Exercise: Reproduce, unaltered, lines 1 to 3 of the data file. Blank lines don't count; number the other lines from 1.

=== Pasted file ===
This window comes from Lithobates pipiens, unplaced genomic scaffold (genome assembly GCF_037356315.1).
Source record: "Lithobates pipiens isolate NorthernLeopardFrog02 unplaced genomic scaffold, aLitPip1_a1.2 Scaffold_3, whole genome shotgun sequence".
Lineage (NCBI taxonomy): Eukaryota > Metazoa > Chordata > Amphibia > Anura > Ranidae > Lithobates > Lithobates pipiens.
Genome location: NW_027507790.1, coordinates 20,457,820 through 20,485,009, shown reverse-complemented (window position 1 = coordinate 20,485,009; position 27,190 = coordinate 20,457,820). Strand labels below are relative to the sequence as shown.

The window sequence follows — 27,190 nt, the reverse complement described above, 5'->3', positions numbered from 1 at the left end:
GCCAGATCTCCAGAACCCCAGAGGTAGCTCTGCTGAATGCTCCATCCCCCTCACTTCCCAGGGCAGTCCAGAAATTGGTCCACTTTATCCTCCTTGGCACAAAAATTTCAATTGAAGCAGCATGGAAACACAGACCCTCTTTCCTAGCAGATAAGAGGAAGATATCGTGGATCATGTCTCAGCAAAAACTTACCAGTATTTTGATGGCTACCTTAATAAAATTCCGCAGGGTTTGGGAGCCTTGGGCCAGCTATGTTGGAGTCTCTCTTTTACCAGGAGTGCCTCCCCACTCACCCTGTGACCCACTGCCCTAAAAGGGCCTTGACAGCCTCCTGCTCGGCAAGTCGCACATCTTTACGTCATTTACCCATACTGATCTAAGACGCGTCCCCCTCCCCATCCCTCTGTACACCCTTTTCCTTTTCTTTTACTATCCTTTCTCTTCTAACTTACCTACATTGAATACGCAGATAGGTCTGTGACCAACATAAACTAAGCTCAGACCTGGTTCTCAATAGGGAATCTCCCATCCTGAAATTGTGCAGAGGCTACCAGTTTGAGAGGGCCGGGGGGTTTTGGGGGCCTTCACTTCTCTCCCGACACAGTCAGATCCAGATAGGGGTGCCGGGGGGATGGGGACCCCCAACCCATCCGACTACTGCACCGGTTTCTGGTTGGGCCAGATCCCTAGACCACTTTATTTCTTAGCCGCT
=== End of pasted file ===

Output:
This window comes from Lithobates pipiens, unplaced genomic scaffold (genome assembly GCF_037356315.1).
Source record: "Lithobates pipiens isolate NorthernLeopardFrog02 unplaced genomic scaffold, aLitPip1_a1.2 Scaffold_3, whole genome shotgun sequence".
Lineage (NCBI taxonomy): Eukaryota > Metazoa > Chordata > Amphibia > Anura > Ranidae > Lithobates > Lithobates pipiens.